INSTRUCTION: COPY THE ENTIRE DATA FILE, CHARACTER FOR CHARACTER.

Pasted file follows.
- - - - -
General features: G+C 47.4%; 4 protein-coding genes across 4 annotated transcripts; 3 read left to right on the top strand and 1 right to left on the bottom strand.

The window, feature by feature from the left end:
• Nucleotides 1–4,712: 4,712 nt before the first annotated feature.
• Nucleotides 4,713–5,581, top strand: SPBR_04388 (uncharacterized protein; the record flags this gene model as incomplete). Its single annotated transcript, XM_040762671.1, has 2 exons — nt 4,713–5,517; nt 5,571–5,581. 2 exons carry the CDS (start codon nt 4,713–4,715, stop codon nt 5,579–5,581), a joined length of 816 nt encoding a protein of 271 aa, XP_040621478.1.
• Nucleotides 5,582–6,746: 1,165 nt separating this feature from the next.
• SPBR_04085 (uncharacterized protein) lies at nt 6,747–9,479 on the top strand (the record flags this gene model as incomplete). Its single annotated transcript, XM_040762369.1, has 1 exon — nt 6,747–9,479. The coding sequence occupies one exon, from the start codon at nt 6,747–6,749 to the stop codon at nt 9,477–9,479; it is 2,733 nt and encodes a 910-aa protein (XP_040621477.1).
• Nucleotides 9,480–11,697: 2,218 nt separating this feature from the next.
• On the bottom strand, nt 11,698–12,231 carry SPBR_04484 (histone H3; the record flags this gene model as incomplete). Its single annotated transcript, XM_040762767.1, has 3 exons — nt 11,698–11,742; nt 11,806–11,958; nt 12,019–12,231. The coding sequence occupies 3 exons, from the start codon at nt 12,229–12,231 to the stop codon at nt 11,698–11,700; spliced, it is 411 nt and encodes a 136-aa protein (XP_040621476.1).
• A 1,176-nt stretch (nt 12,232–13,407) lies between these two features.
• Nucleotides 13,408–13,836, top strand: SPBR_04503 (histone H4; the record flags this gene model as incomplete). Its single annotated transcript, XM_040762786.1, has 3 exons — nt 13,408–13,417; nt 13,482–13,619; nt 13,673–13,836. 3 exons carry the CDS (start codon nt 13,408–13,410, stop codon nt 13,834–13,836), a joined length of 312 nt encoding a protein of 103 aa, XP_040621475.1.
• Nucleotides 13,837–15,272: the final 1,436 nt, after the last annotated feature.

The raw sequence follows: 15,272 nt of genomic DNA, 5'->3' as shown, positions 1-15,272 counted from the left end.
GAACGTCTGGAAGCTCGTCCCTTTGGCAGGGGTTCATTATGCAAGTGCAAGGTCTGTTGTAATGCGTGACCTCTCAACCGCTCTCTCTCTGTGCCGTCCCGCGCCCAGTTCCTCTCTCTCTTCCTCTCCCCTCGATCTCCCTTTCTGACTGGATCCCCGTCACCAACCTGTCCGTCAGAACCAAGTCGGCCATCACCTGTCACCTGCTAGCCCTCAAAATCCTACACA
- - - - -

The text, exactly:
General features: G+C 47.4%; 4 protein-coding genes across 4 annotated transcripts; 3 read left to right on the top strand and 1 right to left on the bottom strand.

The window, feature by feature from the left end:
• Nucleotides 1–4,712: 4,712 nt before the first annotated feature.
• Nucleotides 4,713–5,581, top strand: SPBR_04388 (uncharacterized protein; the record flags this gene model as incomplete). Its single annotated transcript, XM_040762671.1, has 2 exons — nt 4,713–5,517; nt 5,571–5,581. 2 exons carry the CDS (start codon nt 4,713–4,715, stop codon nt 5,579–5,581), a joined length of 816 nt encoding a protein of 271 aa, XP_040621478.1.
• Nucleotides 5,582–6,746: 1,165 nt separating this feature from the next.
• SPBR_04085 (uncharacterized protein) lies at nt 6,747–9,479 on the top strand (the record flags this gene model as incomplete). Its single annotated transcript, XM_040762369.1, has 1 exon — nt 6,747–9,479. The coding sequence occupies one exon, from the start codon at nt 6,747–6,749 to the stop codon at nt 9,477–9,479; it is 2,733 nt and encodes a 910-aa protein (XP_040621477.1).
• Nucleotides 9,480–11,697: 2,218 nt separating this feature from the next.
• On the bottom strand, nt 11,698–12,231 carry SPBR_04484 (histone H3; the record flags this gene model as incomplete). Its single annotated transcript, XM_040762767.1, has 3 exons — nt 11,698–11,742; nt 11,806–11,958; nt 12,019–12,231. The coding sequence occupies 3 exons, from the start codon at nt 12,229–12,231 to the stop codon at nt 11,698–11,700; spliced, it is 411 nt and encodes a 136-aa protein (XP_040621476.1).
• A 1,176-nt stretch (nt 12,232–13,407) lies between these two features.
• Nucleotides 13,408–13,836, top strand: SPBR_04503 (histone H4; the record flags this gene model as incomplete). Its single annotated transcript, XM_040762786.1, has 3 exons — nt 13,408–13,417; nt 13,482–13,619; nt 13,673–13,836. 3 exons carry the CDS (start codon nt 13,408–13,410, stop codon nt 13,834–13,836), a joined length of 312 nt encoding a protein of 103 aa, XP_040621475.1.
• Nucleotides 13,837–15,272: the final 1,436 nt, after the last annotated feature.

The raw sequence follows: 15,272 nt of genomic DNA, 5'->3' as shown, positions 1-15,272 counted from the left end.
GAACGTCTGGAAGCTCGTCCCTTTGGCAGGGGTTCATTATGCAAGTGCAAGGTCTGTTGTAATGCGTGACCTCTCAACCGCTCTCTCTCTGTGCCGTCCCGCGCCCAGTTCCTCTCTCTCTTCCTCTCCCCTCGATCTCCCTTTCTGACTGGATCCCCGTCACCAACCTGTCCGTCAGAACCAAGTCGGCCATCACCTGTCACCTGCTAGCCCTCAAAATCCTACACA